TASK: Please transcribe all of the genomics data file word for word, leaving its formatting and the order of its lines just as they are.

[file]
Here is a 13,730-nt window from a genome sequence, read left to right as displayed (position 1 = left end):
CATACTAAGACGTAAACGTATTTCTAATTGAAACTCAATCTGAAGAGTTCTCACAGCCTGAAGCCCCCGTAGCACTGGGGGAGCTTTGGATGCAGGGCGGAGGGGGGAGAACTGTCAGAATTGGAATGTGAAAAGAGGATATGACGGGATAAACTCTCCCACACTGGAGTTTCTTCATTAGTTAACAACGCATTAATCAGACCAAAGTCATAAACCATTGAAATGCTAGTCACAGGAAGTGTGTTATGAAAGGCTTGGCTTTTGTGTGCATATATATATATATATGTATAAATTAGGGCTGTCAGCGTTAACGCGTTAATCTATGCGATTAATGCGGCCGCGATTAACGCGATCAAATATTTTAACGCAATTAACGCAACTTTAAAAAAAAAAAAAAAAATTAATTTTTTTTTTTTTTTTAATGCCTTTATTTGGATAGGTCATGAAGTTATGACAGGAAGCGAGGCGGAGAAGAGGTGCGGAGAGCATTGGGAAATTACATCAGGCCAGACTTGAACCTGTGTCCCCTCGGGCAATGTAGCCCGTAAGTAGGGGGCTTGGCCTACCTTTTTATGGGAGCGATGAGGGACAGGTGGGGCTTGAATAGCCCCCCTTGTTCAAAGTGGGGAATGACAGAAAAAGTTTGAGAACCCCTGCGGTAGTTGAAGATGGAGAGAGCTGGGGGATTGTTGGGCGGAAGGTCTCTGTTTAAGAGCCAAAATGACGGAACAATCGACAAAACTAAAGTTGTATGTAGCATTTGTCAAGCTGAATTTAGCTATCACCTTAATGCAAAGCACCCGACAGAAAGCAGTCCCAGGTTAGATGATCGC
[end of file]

Here is a 13,730-nt window from a genome sequence, read left to right as displayed (position 1 = left end):
CATACTAAGACGTAAACGTATTTCTAATTGAAACTCAATCTGAAGAGTTCTCACAGCCTGAAGCCCCCGTAGCACTGGGGGAGCTTTGGATGCAGGGCGGAGGGGGGAGAACTGTCAGAATTGGAATGTGAAAAGAGGATATGACGGGATAAACTCTCCCACACTGGAGTTTCTTCATTAGTTAACAACGCATTAATCAGACCAAAGTCATAAACCATTGAAATGCTAGTCACAGGAAGTGTGTTATGAAAGGCTTGGCTTTTGTGTGCATATATATATATATATGTATAAATTAGGGCTGTCAGCGTTAACGCGTTAATCTATGCGATTAATGCGGCCGCGATTAACGCGATCAAATATTTTAACGCAATTAACGCAACTTTAAAAAAAAAAAAAAAAATTAATTTTTTTTTTTTTTTTAATGCCTTTATTTGGATAGGTCATGAAGTTATGACAGGAAGCGAGGCGGAGAAGAGGTGCGGAGAGCATTGGGAAATTACATCAGGCCAGACTTGAACCTGTGTCCCCTCGGGCAATGTAGCCCGTAAGTAGGGGGCTTGGCCTACCTTTTTATGGGAGCGATGAGGGACAGGTGGGGCTTGAATAGCCCCCCTTGTTCAAAGTGGGGAATGACAGAAAAAGTTTGAGAACCCCTGCGGTAGTTGAAGATGGAGAGAGCTGGGGGATTGTTGGGCGGAAGGTCTCTGTTTAAGAGCCAAAATGACGGAACAATCGACAAAACTAAAGTTGTATGTAGCATTTGTCAAGCTGAATTTAGCTATCACCTTAATGCAAAGCACCCGACAGAAAGCAGTCCCAGGTTAGATGATCGC